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Why Israelis saw the Gaza war differently

The Israeli public reacted to a war that dragged on without a clear victory and showed unprecedented solidarity with the troops without the peace protests present during previous conflicts.
Israeli soldiers from the Givati brigade return to Israel from Gaza August 3, 2014. An Israeli air strike killed at least 10 people and wounded about 30 others on Sunday in a U.N.-run school in the southern Gaza Strip, a Palestinian official said, as dozens died in Israeli shelling of the enclave and Hamas fired rockets at Israel. The Israeli military said it was looking into the reported attack, the second to hit a school in less than a week. Israeli media, on the 27th day of the fighting, reported that mo

The Gaza war quite a strange one. It exposed Israelis to phenomena unlike anything they had known in the past. Demonstrations of solidarity within the public at large emerged side by side with deep disagreements among the decision makers. Much like all other wars, it started with a complete accord, but ended up with doubts concerning its objectives. When ended, almost no one was able to respond as to what was its goal to begin with. The war with Hamas provoked the evacuation of most of Israel's southern communities. While the state encouraged the residents to stay put, the later reached the conclusion that they cannot rely on their country. They picked up their children and a few suitcases and abandoned their homes, until calm is restored. Here are several other central phenomena exposed by the 2014 war:

Length of Gaza war

Very few military campaigns in Israel have been anywhere near as long as the Gaza war of 2014. The Israelis, used to wars lasting a few days or a few weeks at the most, had a hard time coping with Operation Protective Edge. Almost every day an attempt was made to shorten this war through some cease-fire or other. Not even a week had passed before the public started to wonder whether the time hadn’t come to stop it altogether. Yes, there were wars that lasted longer, but the war in the Gaza Strip was called an “operation” — that is, an abridged and partial version of full-fledged warfare. By its second day, on July 9, experts already began appearing in TV studios to announce that the Israel Defense Forces (IDF) had won the war, and that it was time to withdraw the troops.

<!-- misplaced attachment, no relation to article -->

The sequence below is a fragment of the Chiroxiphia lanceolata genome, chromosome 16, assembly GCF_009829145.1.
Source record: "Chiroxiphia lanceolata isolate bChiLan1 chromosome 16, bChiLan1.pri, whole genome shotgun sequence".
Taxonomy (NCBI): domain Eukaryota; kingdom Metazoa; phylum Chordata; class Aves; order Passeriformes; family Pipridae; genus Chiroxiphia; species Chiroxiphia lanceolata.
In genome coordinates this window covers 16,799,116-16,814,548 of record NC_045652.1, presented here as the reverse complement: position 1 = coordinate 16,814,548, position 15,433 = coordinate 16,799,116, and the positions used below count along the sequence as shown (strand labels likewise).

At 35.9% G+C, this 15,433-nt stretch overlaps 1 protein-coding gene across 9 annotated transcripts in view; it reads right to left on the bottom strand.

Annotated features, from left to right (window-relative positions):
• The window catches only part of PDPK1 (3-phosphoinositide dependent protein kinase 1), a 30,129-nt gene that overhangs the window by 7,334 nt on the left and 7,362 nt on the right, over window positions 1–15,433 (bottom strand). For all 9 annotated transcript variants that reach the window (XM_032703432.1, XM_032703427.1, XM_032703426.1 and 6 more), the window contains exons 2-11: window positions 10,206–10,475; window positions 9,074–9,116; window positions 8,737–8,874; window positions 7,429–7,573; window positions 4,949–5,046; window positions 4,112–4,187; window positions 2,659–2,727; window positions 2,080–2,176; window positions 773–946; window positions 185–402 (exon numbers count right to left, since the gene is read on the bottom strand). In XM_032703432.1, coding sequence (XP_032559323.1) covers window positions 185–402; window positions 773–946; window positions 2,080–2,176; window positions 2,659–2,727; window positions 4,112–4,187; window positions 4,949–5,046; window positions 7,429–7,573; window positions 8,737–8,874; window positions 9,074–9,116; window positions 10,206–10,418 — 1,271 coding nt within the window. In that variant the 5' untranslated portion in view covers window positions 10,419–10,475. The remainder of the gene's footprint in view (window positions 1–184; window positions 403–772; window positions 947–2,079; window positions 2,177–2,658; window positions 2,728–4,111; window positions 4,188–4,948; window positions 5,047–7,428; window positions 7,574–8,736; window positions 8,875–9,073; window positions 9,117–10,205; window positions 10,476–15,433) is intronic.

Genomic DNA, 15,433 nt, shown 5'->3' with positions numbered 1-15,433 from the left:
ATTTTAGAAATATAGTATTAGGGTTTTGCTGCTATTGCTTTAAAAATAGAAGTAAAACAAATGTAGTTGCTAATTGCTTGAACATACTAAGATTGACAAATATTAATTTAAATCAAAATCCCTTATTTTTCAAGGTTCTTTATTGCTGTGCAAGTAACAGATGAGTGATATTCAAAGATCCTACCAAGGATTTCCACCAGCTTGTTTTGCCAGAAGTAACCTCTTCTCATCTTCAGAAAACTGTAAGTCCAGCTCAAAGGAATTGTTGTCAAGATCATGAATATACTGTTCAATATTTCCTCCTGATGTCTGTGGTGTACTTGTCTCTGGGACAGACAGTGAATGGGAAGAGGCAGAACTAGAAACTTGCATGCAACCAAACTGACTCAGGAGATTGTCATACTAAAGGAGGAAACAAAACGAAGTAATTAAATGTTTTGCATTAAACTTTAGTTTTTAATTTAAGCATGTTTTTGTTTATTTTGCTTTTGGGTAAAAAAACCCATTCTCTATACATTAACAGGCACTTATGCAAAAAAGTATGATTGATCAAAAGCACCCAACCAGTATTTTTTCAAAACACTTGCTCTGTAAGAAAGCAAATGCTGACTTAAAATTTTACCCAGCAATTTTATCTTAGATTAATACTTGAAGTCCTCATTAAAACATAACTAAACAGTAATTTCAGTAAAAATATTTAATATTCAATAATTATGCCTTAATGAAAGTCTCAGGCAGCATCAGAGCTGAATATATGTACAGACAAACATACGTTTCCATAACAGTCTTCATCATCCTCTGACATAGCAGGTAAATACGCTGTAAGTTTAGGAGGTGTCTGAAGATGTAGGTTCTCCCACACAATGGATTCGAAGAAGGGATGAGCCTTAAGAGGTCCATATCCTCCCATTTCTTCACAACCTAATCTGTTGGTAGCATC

The length of this war impacted almost every family in Israel, not least because almost every family sent a soldier to the front. No other war has stirred up as much anxiety as the limited operation in Gaza. Israelis started to see the Gaza Strip as a game of “Palestinian roulette,” which could end with a soldier dead in the most incidental and unexpected way. That is why almost all Israelis hoped that this war would end quickly. Being familiar with the Israeli impatience in regard to lengthy wars, the prime minister and the top military brass, headed by the chief of staff, tried to end the campaign as quickly as possible. On the other hand, the Palestinians were also well aware of how impatient Israelis are, so they did everything they could to draw it out, hoping to exhaust Israelis in the process. After all, there is nothing like a war of attrition to exhaust Israeli moral. “Against their attrition, they will be struck very hard,” Prime Minister Benjamin Netanyahu promised in a news conferences on Aug. 24, reflecting the mood among Israelis.

Who won?

According to a poll that was published Aug. 27 in Israeli daily Haaretz, 54% of Israelis believe that neither side won in this war, while only 26% believe that Israel won. So here is another phenomenon, which was unlike anything that had been seen in any of Israel’s other wars, including the 1973 Yom Kippur War. After all, that war may have cost the lives of more than 2,500 soldiers, but it was also considered an unprecedented military victory. This war, on the other hand, was the first time that Israelis confronted the deceptive nature of modern warfare: no winners, no defeated.